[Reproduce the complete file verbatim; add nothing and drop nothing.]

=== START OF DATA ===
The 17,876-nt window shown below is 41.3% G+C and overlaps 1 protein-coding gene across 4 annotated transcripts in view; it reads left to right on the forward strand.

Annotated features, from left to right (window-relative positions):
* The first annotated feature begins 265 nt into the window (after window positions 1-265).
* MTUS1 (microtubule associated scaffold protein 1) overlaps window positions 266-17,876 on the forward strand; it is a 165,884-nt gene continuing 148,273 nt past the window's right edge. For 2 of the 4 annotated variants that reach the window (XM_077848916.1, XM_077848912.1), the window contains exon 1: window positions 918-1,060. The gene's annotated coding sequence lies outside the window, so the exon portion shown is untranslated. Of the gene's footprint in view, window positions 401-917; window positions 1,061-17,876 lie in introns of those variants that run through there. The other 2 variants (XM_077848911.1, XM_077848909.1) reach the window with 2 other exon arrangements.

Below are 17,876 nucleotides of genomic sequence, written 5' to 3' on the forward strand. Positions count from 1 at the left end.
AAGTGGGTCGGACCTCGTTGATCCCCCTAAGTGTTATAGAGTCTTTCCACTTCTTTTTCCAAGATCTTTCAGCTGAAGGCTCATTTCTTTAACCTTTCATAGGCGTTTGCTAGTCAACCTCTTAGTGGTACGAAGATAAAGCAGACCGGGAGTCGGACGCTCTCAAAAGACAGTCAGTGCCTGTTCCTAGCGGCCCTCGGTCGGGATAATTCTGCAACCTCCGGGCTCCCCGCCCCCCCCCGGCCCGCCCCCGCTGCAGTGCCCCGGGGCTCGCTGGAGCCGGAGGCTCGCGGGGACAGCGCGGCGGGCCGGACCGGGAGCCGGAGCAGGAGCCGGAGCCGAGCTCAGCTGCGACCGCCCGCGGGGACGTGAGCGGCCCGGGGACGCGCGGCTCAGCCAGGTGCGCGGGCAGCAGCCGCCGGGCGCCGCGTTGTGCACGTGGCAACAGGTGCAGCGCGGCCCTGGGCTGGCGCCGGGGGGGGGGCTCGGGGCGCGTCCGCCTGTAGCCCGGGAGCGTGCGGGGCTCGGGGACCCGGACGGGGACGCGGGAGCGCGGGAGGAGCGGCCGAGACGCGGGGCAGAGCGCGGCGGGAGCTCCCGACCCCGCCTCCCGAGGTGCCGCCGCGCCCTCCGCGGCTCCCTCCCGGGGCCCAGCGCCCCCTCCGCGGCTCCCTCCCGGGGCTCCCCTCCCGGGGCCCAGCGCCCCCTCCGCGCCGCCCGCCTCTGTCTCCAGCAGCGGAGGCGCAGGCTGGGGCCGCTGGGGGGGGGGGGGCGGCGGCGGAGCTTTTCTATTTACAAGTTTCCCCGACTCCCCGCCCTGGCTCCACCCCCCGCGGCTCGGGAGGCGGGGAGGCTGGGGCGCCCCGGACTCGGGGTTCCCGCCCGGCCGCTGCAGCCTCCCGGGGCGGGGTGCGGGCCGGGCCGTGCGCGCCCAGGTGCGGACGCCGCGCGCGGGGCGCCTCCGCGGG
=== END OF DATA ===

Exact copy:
The 17,876-nt window shown below is 41.3% G+C and overlaps 1 protein-coding gene across 4 annotated transcripts in view; it reads left to right on the forward strand.

Annotated features, from left to right (window-relative positions):
* The first annotated feature begins 265 nt into the window (after window positions 1-265).
* MTUS1 (microtubule associated scaffold protein 1) overlaps window positions 266-17,876 on the forward strand; it is a 165,884-nt gene continuing 148,273 nt past the window's right edge. For 2 of the 4 annotated variants that reach the window (XM_077848916.1, XM_077848912.1), the window contains exon 1: window positions 918-1,060. The gene's annotated coding sequence lies outside the window, so the exon portion shown is untranslated. Of the gene's footprint in view, window positions 401-917; window positions 1,061-17,876 lie in introns of those variants that run through there. The other 2 variants (XM_077848911.1, XM_077848909.1) reach the window with 2 other exon arrangements.

Below are 17,876 nucleotides of genomic sequence, written 5' to 3' on the forward strand. Positions count from 1 at the left end.
AAGTGGGTCGGACCTCGTTGATCCCCCTAAGTGTTATAGAGTCTTTCCACTTCTTTTTCCAAGATCTTTCAGCTGAAGGCTCATTTCTTTAACCTTTCATAGGCGTTTGCTAGTCAACCTCTTAGTGGTACGAAGATAAAGCAGACCGGGAGTCGGACGCTCTCAAAAGACAGTCAGTGCCTGTTCCTAGCGGCCCTCGGTCGGGATAATTCTGCAACCTCCGGGCTCCCCGCCCCCCCCCGGCCCGCCCCCGCTGCAGTGCCCCGGGGCTCGCTGGAGCCGGAGGCTCGCGGGGACAGCGCGGCGGGCCGGACCGGGAGCCGGAGCAGGAGCCGGAGCCGAGCTCAGCTGCGACCGCCCGCGGGGACGTGAGCGGCCCGGGGACGCGCGGCTCAGCCAGGTGCGCGGGCAGCAGCCGCCGGGCGCCGCGTTGTGCACGTGGCAACAGGTGCAGCGCGGCCCTGGGCTGGCGCCGGGGGGGGGGCTCGGGGCGCGTCCGCCTGTAGCCCGGGAGCGTGCGGGGCTCGGGGACCCGGACGGGGACGCGGGAGCGCGGGAGGAGCGGCCGAGACGCGGGGCAGAGCGCGGCGGGAGCTCCCGACCCCGCCTCCCGAGGTGCCGCCGCGCCCTCCGCGGCTCCCTCCCGGGGCCCAGCGCCCCCTCCGCGGCTCCCTCCCGGGGCTCCCCTCCCGGGGCCCAGCGCCCCCTCCGCGCCGCCCGCCTCTGTCTCCAGCAGCGGAGGCGCAGGCTGGGGCCGCTGGGGGGGGGGGGGCGGCGGCGGAGCTTTTCTATTTACAAGTTTCCCCGACTCCCCGCCCTGGCTCCACCCCCCGCGGCTCGGGAGGCGGGGAGGCTGGGGCGCCCCGGACTCGGGGTTCCCGCCCGGCCGCTGCAGCCTCCCGGGGCGGGGTGCGGGCCGGGCCGTGCGCGCCCAGGTGCGGACGCCGCGCGCGGGGCGCCTCCGCGGG